This forthcoming NIPS paper outlines a neat little idea for evaluating clustering output:
- Chang, Jonathan, Jordan Boyd-Graber, Sean Gerrish, Chong Wang and David M. Blei. 2009. Reading Tea Leaves: How Humans Interpret Topic Models. NIPS.
The question they pose is how to evaluate clustering output, specifically topic-word and document-topic coherence, for human interpretability.
Bag of Words
Everything’s in the bag of words setting, so a topic is modeled as a discrete distribution over words.
Multiple Topics per Document
They only consider models that allow multiple topics per document. Specifically, the clusterers all model a document as discrete distribution over topics. The clusterers considered share strong family resemblances: probabilistic latent semantic indexing (pLSI) and two forms of latent Dirichlet allocation (LDA), the usual one and one in which topics for documents are drawn from a logistic prior modeling topic correlations rather than a uniform Dirichlet.
To judge the coherence of a topic, they take the top six words from a topic, delete one of the words and insert a top word from a different topic. They then measure whether subjects can detect the “intruder”.
To judge the coherence of the topics assigned to a document, they do the same thing for document distributions: they take the top topics for a document, delete one and insert a topic not assigned with high probability to the document.
They considered two small corpora of roughly 10K articles, 10K word types and 1M tokens, one from Wikipedia pages and one from NY Times articles. These can be relatively long documents compared to tweets, customer support requests, MEDLINE abstracts, etc, but are shorter than full-text research articles or corporate 10K or 10Q statements.
They only consider 50, 100, and 150 topic models, and restrict parameterizations to add-1 smoothing (aka the Laplace form of the Dirichlet prior) for per-document topic distributions. I didn’t see any mention of what the prior was for the per-topic word distributions. I’ve found both of these parameters to have a huge effect on LDA output, with larger prior counts in both cases leading to more diffuse topic assignments to documents.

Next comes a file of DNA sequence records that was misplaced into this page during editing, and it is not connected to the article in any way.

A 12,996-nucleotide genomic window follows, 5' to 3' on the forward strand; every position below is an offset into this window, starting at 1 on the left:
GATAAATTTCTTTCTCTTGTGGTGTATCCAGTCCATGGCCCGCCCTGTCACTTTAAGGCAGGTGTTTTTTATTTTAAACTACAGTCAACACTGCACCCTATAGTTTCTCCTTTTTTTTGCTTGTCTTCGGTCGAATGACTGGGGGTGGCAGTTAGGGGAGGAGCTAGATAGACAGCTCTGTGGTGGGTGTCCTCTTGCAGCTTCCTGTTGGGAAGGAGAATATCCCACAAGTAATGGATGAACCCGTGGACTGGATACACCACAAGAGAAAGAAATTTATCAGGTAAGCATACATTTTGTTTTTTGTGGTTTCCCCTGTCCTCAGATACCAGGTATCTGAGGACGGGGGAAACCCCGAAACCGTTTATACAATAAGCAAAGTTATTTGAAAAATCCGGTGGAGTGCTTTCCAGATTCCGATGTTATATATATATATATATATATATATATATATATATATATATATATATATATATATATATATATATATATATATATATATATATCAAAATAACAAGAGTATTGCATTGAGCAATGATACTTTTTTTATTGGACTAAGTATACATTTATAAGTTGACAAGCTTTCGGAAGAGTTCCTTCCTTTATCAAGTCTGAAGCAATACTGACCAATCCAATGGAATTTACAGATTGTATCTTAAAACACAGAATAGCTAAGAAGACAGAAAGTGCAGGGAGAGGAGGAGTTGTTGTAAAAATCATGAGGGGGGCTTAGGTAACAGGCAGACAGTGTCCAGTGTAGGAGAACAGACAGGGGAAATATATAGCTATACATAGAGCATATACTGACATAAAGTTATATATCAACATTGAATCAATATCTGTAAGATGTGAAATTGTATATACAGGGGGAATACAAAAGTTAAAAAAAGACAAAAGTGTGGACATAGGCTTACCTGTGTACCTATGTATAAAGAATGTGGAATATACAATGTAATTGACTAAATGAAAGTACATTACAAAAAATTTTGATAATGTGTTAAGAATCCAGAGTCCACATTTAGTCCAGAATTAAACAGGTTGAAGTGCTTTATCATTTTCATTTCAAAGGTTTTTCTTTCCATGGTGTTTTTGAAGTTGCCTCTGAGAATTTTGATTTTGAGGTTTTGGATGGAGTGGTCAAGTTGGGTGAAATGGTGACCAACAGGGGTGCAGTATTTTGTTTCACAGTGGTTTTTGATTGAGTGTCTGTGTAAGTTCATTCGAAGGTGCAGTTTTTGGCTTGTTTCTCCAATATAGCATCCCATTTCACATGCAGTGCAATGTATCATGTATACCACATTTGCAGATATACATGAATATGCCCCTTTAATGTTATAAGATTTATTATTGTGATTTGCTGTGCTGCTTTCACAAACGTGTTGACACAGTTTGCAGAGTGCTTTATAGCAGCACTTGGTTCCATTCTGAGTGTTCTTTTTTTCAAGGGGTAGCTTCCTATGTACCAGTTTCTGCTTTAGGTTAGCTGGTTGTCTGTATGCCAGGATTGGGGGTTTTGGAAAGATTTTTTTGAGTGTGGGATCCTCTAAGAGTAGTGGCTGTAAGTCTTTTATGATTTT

They only consider point estimates of the posteriors, which they compute using EM or variational inference. This is is not surprising given the non-identifiability of topics in the Gibbs sampler.
Mechanical Turker Voting
They used 8 mechanical Turkers per task (aka HIT) of 10 judgments (wildly overpaying at US$0.07 to US$0.15 per HIT).
(Pseudo Expected) Predictive Log Likelihood
They do the usual sample cross-entropy rate evaluations (aka [pseudo expected] predictive log likelihoods). Reporting these to four decimal places is a mistake, because the different estimation methods for the various models have more variance than the differences shown here. Also, there’s a huge effect from the priors. For both points, check out Asuncion et al.’s analysis of LDA estimation, which the first author, Jonathan Chang, blogged about.
Their evaluation for precision is the percentage of subjects who pick out the intruder. It’d be interesting to see the effect of adjusting for annotator bias and accuracy. This’d be easy to evaluate with any of our annotation models. For instance, it’d be interesting to see if it reduced the variance in their figure 3.
There’s variation among the three models at different topics over the different corpora. I’m just not sure how far to trust their model precision estimates.
Their Take Home Message
The authors drive home the point that traditional measures such as expected predictive log likelihood are negatively correlated with their notion of human evaluated precision. As I said, I’m skeptical about the robustness of this inference given the variation in estimation techniques and the strong effect of priors.
The authors go so far as to suggest using humans in the model selection loop. Or developing an alternative estimation technique. If they’d been statisticians rather than computer scientists, my guess is that they’d be calling for better models, not a new model selection or estimation technique!
The Real Take Home Message
I think the real contribution here is the evaluation methodology. If you’re using clustering for exploratory data analysis, this might be a way to vet clusters for further consideration.
What They Could’ve Talked About
Although they mention Griffiths and Steyvers’ work on using LDA for traditional psychometrics, I think a more interesting result is Griffith and Steyvers’ use of KL-divergence to measure the stability of topics across Gibbs samples (which I describe and recreate in the LingPipe clustering tutorial). Using KL divergence to compare different clusters may give you a Bayesian method to automatically assess Chang et al.’s notion of precision.